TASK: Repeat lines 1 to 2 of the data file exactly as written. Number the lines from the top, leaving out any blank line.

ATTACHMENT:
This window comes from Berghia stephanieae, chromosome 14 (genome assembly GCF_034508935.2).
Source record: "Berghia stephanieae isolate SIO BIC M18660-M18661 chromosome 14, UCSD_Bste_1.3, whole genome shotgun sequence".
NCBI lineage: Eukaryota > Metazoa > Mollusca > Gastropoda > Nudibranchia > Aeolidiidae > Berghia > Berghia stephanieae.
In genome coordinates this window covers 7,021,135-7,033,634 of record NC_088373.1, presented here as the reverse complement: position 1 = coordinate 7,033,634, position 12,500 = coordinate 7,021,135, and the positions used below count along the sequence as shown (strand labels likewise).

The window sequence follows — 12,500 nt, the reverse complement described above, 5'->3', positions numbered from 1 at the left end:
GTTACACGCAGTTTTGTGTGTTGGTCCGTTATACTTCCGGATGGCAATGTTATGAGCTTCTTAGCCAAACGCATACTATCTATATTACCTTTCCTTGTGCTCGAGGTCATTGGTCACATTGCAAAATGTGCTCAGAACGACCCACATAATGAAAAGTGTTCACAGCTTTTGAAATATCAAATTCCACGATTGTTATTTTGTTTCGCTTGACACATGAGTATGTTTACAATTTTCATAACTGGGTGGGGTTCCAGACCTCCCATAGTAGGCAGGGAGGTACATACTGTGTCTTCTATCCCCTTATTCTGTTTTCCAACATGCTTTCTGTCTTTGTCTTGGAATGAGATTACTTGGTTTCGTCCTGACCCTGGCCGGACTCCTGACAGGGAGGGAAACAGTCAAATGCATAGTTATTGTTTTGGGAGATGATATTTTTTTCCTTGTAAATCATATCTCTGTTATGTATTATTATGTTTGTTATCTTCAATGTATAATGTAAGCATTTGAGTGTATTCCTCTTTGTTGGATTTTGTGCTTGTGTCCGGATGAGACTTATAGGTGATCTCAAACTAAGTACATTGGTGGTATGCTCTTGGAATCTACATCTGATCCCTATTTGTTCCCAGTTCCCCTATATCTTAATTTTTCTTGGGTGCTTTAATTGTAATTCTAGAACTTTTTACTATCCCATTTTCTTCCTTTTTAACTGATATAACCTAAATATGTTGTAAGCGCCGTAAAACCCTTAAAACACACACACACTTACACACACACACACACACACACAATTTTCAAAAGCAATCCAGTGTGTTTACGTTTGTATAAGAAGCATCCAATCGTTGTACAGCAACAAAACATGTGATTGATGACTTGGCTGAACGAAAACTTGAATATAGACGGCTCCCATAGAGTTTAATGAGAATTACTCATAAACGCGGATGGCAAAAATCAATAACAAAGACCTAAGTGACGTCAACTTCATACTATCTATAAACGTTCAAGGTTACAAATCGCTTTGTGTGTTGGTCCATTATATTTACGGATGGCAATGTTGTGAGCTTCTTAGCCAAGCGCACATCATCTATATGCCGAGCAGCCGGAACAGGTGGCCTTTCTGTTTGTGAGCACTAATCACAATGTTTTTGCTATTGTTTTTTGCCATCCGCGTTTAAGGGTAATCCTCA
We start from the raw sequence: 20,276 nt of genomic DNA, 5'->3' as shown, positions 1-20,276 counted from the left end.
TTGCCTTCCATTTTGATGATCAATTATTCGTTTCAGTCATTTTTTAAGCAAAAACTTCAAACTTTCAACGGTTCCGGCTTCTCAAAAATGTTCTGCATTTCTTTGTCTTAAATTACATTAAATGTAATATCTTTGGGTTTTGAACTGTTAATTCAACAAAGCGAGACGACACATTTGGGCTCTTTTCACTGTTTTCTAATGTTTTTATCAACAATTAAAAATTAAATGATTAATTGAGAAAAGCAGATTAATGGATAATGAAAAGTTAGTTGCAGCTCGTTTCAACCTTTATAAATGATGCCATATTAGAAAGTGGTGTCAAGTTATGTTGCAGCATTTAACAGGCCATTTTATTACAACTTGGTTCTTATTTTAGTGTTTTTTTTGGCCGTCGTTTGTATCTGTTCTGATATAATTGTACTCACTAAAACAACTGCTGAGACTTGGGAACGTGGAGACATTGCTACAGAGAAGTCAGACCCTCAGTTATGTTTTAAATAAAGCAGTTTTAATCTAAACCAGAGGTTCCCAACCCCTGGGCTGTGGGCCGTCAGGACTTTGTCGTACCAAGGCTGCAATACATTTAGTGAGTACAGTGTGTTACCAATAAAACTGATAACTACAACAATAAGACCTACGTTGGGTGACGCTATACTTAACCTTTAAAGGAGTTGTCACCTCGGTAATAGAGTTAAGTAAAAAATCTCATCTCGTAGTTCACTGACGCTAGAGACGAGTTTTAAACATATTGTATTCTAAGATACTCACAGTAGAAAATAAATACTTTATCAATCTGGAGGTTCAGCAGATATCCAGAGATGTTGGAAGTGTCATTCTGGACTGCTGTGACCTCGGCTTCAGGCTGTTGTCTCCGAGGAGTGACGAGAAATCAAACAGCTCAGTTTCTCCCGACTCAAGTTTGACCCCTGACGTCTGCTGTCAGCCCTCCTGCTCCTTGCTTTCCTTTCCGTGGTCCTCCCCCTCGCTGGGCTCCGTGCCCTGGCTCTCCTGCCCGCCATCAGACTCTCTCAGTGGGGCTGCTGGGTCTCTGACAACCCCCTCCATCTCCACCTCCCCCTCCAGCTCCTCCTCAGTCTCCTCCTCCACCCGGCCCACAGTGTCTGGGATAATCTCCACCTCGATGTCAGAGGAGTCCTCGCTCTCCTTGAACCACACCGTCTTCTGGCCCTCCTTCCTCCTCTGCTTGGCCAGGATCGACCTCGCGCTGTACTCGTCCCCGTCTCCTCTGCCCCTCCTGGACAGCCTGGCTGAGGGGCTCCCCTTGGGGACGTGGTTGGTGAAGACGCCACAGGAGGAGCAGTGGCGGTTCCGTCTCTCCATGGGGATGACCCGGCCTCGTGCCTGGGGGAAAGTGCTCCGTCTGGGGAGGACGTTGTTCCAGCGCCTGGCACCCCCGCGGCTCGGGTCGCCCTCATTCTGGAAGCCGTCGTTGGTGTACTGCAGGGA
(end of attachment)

This window comes from Berghia stephanieae, chromosome 14 (genome assembly GCF_034508935.2).
Source record: "Berghia stephanieae isolate SIO BIC M18660-M18661 chromosome 14, UCSD_Bste_1.3, whole genome shotgun sequence".